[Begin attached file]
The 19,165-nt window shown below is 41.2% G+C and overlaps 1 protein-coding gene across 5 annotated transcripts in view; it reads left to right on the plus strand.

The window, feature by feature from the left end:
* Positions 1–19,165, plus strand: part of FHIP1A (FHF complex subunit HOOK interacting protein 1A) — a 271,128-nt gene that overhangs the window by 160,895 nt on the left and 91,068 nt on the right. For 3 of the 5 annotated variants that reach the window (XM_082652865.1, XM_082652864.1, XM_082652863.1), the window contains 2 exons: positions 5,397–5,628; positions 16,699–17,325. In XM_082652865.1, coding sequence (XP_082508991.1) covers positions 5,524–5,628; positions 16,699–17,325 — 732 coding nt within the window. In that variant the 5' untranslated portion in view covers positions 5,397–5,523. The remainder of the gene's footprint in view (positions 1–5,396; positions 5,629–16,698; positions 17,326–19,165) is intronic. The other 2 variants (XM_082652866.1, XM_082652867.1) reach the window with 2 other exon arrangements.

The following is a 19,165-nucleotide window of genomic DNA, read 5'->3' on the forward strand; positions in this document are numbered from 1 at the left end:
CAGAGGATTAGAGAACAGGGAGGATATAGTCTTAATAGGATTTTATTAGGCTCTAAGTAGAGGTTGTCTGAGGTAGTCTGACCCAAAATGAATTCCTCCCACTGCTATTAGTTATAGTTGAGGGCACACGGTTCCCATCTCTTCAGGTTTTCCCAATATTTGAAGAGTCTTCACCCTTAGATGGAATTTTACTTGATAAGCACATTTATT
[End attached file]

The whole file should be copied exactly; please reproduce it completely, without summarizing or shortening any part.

The 19,165-nt window shown below is 41.2% G+C and overlaps 1 protein-coding gene across 5 annotated transcripts in view; it reads left to right on the plus strand.

The window, feature by feature from the left end:
* Positions 1–19,165, plus strand: part of FHIP1A (FHF complex subunit HOOK interacting protein 1A) — a 271,128-nt gene that overhangs the window by 160,895 nt on the left and 91,068 nt on the right. For 3 of the 5 annotated variants that reach the window (XM_082652865.1, XM_082652864.1, XM_082652863.1), the window contains 2 exons: positions 5,397–5,628; positions 16,699–17,325. In XM_082652865.1, coding sequence (XP_082508991.1) covers positions 5,524–5,628; positions 16,699–17,325 — 732 coding nt within the window. In that variant the 5' untranslated portion in view covers positions 5,397–5,523. The remainder of the gene's footprint in view (positions 1–5,396; positions 5,629–16,698; positions 17,326–19,165) is intronic. The other 2 variants (XM_082652866.1, XM_082652867.1) reach the window with 2 other exon arrangements.

The following is a 19,165-nucleotide window of genomic DNA, read 5'->3' on the forward strand; positions in this document are numbered from 1 at the left end:
CAGAGGATTAGAGAACAGGGAGGATATAGTCTTAATAGGATTTTATTAGGCTCTAAGTAGAGGTTGTCTGAGGTAGTCTGACCCAAAATGAATTCCTCCCACTGCTATTAGTTATAGTTGAGGGCACACGGTTCCCATCTCTTCAGGTTTTCCCAATATTTGAAGAGTCTTCACCCTTAGATGGAATTTTACTTGATAAGCACATTTATT